A specific issue we had at MOSAID was that each project had to be developed in a totally new process so all tools setup had to be redone every time. We invented the Process Independent Setup (PIS) but people still needed to learn new design rules for each new project. In some cases, the rules changed while we were in the middle of the development. Luckily for us compaction engines showed up around 1996-1997. Rubicad from Germany and Sagantec originally from Holland, with later development moving to Israel. We did our homework by comparing the 2 company’s software features. I saw demos of both at DAC, some official some beyond that. I spoke with all the possible reference users they provided. The final decision was to invite Sagantec for an onsite demo.

We got a very strong AE to visit, Simon Klaver from Holland. The intention was that we can generate fast “dirty” cells and using compaction will get DRC clean results. We also wanted to see if we can use this technology to “migrate layout from process to process” a very new concept at that time. We gave Simon 2 cells for DREAM, the software name at that time, and ask him to clean all the design rules errors. We gave him 5 days with the hope that we can see some “good results” towards our target, but in 2 days he provided DRC and LVS clean cells. Case closed, we needed this tool, so we bought it. MOSAID bought the first DREAM license in North America at a good price with good maintenance service agreement.

After all, this was a huge risk for such a small company to buy a new “bleeding edge” technology from an unknown EDA vendor. We worked directly with the development team and their AEs so Malcolm MacIntosh, one of my team members became our expert. For the next 3 years I spoke with all new potential customers, being the reference customer for Sagantec. This helped their sales and me making new friends around the globe… The following 5 years I was close to Sagantec and help them develop the roadmap for new tools, at the same time being one of the first users for some. One year, after DAC, I went for dinner at the house of Hein van der Wildt, the CEO at that time. After dinner I started to talk with him and Coby Zelnik, a developer at that time, about what can we do next with DREAM. I wanted a tool that can run inside my layout editor, and we started to explore what is needed to make this happen. Like in all cool stories we actually wrote ideas on the napkins we used from the dinner, full of pasta sauce and red wine…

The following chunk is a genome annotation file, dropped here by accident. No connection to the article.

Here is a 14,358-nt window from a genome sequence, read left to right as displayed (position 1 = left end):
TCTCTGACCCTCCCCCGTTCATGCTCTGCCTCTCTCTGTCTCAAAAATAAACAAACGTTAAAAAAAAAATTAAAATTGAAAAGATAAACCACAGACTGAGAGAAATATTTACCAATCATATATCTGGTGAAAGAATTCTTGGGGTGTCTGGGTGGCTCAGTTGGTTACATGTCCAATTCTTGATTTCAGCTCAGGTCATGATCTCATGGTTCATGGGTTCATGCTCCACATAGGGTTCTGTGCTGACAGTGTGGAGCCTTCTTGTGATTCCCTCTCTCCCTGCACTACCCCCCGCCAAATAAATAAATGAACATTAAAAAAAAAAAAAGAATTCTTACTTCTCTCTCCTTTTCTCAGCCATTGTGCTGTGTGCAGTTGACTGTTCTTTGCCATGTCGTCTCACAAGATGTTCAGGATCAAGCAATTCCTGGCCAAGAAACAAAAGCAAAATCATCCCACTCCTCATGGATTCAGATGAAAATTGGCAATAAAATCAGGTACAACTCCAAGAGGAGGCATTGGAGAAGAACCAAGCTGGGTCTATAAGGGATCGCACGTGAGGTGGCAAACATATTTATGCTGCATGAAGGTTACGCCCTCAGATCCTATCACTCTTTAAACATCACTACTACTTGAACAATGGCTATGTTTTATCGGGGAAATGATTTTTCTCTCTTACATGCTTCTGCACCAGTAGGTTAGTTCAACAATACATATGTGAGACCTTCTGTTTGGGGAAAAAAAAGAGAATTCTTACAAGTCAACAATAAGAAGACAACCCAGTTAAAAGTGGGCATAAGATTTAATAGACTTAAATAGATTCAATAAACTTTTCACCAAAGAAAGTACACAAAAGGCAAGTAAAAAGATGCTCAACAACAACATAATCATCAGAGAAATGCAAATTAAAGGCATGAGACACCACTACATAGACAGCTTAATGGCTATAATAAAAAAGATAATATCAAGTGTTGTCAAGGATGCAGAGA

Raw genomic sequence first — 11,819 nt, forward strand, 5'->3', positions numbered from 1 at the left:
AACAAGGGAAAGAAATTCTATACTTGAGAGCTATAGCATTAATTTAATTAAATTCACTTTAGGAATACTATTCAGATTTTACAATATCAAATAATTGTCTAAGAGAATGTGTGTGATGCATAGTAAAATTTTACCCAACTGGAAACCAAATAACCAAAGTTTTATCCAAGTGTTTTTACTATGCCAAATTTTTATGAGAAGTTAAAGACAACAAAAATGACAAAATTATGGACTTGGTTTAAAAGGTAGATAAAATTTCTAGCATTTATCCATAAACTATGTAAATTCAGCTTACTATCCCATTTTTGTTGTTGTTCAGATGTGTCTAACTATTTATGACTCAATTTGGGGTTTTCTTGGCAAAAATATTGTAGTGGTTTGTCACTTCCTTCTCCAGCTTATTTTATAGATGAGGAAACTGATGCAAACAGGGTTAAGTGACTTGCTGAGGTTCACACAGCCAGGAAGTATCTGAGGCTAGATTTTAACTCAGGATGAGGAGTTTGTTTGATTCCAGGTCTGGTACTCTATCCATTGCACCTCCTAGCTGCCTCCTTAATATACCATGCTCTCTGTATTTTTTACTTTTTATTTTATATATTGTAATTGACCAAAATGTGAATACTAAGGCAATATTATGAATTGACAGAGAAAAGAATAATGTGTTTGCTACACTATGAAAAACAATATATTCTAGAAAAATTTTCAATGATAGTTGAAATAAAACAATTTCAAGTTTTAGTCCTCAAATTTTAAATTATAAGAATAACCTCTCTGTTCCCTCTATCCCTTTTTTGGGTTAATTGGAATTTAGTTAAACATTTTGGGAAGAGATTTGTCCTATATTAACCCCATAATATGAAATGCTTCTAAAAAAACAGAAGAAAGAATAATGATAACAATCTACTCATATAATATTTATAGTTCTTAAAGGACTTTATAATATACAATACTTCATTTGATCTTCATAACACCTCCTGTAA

That night Companion, the idea of compaction inside Virtuoso was born.


From compaction flat we wanted hierarchical, from compaction we planned migration, so the life was exiting every time I met their team. I had, and still have, many “interesting” conversations on the roadmaps with Maarten Berkens, who was their CTO at that time, and now is in Sage software. SiClone, SiFix, Anaconda each had a lot of fun to be part of their initiation and development. Being so involved in Sagantec payed back many years later. While in PMC Sierra we needed a tool for DRC fixing so we looked at VLM from Cadence and SiFix from Sagantec. Coby Zelnik, now the CEO of Sagantec, came to Vancouver with Christen Decoin to show the tool and talk about the corporation new capabilities.

Unfortunately, he had to leave in the middle of the night having a family situation. Christen was a new AE with good technical knowledge of the tools but did not know how to answer all customers questions. He did the demo and I became the presenter of Sagantec corporate and technical presentation to PMC Mixed Signal Design & Layout. I had fun convincing PMC team that the tool I present (as Sagantec marketing) is the tool I want (as PMC Sierra Layout Manager) and it’s doing what we needed. The crowd had a lot of fun punishing me with questions, but I survived and we bought the tool.

More MOSAID “non-layout” initiatives next month…


Read the full blog series HERE.